Delayed Hemolytic Transfusion Reaction in Sickle Cell Disease

Narcisse Elenga

  Open Access OPEN ACCESS  Peer Reviewed PEER-REVIEWED

Delayed Hemolytic Transfusion Reaction in Sickle Cell Disease

Narcisse Elenga

Service de Pédiatrie, Centre hospitalier de Cayenne,Cayenne cedex, Guyane française

Abstract

Patients with sickle cell disease frequently require red blood cell transfusions. However, transfusions can cause delayed hemolytic transfusion reaction (DHTR), a serious and potentially life-threatening complication of alloimmunization that results in hemolysis of transfused as well as patients’ own red cells. Although we are beginning to understand some of the pathophysiology and risk factors associated with alloimmunization, optimal management of DHTR in this patient population is still under debate. Here, I will review the clinical features, pathophysiology, laboratory evaluation, current strategies for management and prevention of DHTRs. Given that DHTRs are associated with massive hemolysis, it is recommended that all patients with sickle cell disease receiving transfusions are carefully and systematically monitored after each transfusion.

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Cite this article:

  • Elenga, Narcisse. "Delayed Hemolytic Transfusion Reaction in Sickle Cell Disease." American Journal of Clinical Medicine Research 1.3 (2013): 40-44.
  • Elenga, N. (2013). Delayed Hemolytic Transfusion Reaction in Sickle Cell Disease. American Journal of Clinical Medicine Research, 1(3), 40-44.
  • Elenga, Narcisse. "Delayed Hemolytic Transfusion Reaction in Sickle Cell Disease." American Journal of Clinical Medicine Research 1, no. 3 (2013): 40-44.

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1. Background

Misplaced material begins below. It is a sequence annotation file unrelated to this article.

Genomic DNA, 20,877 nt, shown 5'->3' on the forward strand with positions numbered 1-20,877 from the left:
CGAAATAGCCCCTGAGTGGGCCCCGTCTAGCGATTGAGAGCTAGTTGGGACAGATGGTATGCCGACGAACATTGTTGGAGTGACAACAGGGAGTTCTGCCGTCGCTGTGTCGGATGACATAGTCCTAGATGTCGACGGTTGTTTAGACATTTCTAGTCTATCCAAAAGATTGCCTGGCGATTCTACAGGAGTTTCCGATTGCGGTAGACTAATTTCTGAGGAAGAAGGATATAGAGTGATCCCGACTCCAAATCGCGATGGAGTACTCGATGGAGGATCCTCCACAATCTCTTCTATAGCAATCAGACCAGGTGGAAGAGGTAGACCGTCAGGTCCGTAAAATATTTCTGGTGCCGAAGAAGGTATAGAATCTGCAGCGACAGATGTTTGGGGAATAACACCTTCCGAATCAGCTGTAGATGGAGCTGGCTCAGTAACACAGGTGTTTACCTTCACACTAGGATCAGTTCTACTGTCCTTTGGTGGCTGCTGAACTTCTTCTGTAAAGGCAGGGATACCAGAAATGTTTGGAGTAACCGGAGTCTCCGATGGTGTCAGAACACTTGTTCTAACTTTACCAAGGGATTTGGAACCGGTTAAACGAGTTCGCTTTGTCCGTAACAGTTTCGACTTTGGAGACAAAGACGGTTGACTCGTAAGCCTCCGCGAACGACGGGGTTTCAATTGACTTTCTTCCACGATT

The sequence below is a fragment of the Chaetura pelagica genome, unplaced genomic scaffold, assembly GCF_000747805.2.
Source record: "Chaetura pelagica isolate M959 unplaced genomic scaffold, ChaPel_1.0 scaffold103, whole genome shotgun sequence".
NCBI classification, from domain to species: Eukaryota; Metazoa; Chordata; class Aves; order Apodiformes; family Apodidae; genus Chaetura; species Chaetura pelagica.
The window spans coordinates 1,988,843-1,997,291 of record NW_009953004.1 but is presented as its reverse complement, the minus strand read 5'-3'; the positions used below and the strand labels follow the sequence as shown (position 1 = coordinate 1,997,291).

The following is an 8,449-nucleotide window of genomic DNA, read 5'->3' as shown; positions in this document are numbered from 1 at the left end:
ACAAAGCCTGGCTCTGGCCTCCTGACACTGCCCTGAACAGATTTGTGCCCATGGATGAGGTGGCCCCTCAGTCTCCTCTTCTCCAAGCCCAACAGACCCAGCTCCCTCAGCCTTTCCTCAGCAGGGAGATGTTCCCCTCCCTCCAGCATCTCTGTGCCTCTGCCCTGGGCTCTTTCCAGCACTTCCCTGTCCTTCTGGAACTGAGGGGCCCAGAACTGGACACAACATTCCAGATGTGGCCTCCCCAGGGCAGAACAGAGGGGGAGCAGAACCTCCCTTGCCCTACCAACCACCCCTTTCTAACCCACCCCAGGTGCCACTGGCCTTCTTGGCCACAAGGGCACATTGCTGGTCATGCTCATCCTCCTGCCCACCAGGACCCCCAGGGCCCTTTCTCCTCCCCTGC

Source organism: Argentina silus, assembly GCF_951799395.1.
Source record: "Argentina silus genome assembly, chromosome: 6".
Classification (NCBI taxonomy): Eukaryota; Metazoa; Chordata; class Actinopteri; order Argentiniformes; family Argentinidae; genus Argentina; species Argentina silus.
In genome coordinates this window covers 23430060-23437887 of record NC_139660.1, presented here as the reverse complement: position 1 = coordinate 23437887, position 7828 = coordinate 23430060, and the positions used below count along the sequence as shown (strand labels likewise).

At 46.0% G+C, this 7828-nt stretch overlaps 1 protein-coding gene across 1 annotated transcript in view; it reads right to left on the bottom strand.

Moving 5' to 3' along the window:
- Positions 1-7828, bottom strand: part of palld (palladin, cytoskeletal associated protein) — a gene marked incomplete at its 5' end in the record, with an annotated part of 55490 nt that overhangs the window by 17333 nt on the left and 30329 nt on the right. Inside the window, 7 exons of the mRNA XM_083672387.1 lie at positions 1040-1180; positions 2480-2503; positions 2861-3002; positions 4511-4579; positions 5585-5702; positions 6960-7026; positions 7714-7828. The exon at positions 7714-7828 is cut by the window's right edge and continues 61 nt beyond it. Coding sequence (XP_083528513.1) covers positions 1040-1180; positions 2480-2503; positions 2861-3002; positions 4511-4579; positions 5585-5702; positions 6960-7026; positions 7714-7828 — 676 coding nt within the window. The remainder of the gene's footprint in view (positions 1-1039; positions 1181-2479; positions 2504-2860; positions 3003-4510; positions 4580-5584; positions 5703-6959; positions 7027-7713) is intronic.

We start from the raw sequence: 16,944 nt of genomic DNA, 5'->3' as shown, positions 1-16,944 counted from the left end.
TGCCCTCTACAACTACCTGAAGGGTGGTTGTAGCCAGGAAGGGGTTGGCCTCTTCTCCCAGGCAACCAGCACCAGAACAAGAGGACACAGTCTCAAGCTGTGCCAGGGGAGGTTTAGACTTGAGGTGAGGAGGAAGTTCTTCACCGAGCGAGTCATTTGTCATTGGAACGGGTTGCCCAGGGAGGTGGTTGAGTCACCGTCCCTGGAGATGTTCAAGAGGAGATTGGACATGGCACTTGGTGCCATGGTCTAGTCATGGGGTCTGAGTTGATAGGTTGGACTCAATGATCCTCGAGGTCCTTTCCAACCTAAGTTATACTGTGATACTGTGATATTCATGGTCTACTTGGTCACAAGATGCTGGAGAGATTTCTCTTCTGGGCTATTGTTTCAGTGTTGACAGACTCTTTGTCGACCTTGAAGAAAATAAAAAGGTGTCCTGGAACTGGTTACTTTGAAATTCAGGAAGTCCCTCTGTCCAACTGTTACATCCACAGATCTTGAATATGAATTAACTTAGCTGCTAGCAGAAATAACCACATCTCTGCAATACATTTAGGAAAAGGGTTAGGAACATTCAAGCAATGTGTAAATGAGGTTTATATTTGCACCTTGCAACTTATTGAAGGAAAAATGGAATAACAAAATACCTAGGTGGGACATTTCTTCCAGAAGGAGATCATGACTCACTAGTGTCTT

Red blood cell (RBC) transfusion is often used for treatment and management of sickle cell disease (SCD). The purpose of RBC transfusion is to increase oxygen distribution to the tissues and/or to replace the rigid sickle-shaped RBCs with healthy deformable RBCs. However, because of the frequency of transfusions in their life-time, patients with SCD become exposed to RBCs alloantigens of donor units, making them more likely to produce alloantibodies, which in turn puts them at risk for delayed hemolytic transfusion reactions (DHTRs). In addition, exchange transfusions, which are often used for these patients, may increase the risk of DHTR. This is because there is increased red cell utilization with exchange transfusions, with more exposure to foreign erythrocyte antigens and increased volume of transfused erythrocytes susceptible to hemolysis during DHTR. Alloimmunization in SCD has a reported incidence of 20% to 50% [1, 2]. Red cell alloimmunization is frequent because of the antigen disparities between patients of African descent and donors of European ancestry [3, 4, 5].